Howdy! I still have both and love both. This is partly because they're both great bikes and partly because I don't really have any more $$$ to buy or trade anything else. Fortunately, my current "stable" is more than adequate for my needs.
Weather protection on both bikes is excellent, particularly after I replaced the wind deflector on the BV500 with a full Givi windshield.
I see the SWing as the "mule", the machine I use to tour and run long distances. It's highly reliable, has lots of storage space, good power and handles reasonably well. It averages about 50 mpg. Service points are pretty easy to get to and the factory service manual is good-even if I choose not to do the work, at least I can see clearly what has to be done.
I see the BV500 as the bike of choice for day rides and twisties. The BV500 is also reliable, though I initially had some issues regarding the speedometer and it was then I discovered that the Piaggio parts pipeline, at least here, is, shall we say, leisurely at best, despite the fact that my dealer is a major BMW/Triumph/Ducati/Vespa/Piaggio dealer about 5 miles from my house. That said, the BV500 continues to outhandle the SWing due to the lighter weight, weight distribution and larger wheels and is truly a joy to ride. It has reasonably good power, although nowhere near that of the SWing...I suspect that the new BV350's engine might be close in power output to the BV500 and probably much smoother. Storage is much less than the SWing under the seat, although front storage is much better. If I need to carry more, I put on the smaller Givi box. Fuel mileage is 55-60, which is fortunate because the fuel tank is pretty small...I made about 130 miles on the tank going over Carson Pass awhile back and so I think it's OK.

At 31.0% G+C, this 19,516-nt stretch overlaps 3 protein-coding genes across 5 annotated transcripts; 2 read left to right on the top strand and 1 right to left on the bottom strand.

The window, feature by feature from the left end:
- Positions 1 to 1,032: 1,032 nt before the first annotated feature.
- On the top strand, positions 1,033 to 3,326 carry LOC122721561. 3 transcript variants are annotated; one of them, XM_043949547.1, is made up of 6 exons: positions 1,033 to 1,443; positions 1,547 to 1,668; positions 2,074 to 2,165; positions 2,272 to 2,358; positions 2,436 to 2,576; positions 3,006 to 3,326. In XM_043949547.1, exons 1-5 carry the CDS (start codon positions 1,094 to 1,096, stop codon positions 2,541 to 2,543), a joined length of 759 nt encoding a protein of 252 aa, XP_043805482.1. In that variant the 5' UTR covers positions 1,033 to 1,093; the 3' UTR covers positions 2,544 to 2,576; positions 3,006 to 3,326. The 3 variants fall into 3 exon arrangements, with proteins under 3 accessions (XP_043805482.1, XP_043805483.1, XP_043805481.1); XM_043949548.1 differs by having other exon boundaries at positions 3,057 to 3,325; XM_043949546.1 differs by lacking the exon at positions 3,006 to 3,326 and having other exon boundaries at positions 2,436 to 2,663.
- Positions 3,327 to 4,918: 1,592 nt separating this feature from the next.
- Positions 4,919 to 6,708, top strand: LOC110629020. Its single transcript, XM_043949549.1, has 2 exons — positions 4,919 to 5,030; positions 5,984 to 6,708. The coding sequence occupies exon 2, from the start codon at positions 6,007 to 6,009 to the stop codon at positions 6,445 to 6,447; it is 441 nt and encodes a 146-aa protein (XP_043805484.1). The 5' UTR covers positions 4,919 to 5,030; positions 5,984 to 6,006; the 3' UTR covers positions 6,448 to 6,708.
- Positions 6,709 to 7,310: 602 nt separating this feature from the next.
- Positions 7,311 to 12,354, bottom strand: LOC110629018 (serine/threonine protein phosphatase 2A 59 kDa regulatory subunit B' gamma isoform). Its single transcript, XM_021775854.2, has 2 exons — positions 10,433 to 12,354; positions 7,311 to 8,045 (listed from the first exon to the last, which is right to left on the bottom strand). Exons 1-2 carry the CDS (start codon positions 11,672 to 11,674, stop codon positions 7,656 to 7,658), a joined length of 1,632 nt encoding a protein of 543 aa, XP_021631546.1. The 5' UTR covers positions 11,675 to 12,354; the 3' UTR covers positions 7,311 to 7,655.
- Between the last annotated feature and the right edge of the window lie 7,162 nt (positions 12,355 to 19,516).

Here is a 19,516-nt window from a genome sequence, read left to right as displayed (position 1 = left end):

So, I love them both and will keep them both. Every time I think about replacing one or the other with something else, I just can't bring myself to do it...they're both such good machines and have pleased me very much.
Here are some recent photos of the BV500 on a short run into Amador County and back out through El Dorado County via the Shenandoah Valley, a big wine vineyard region east of Sacramento.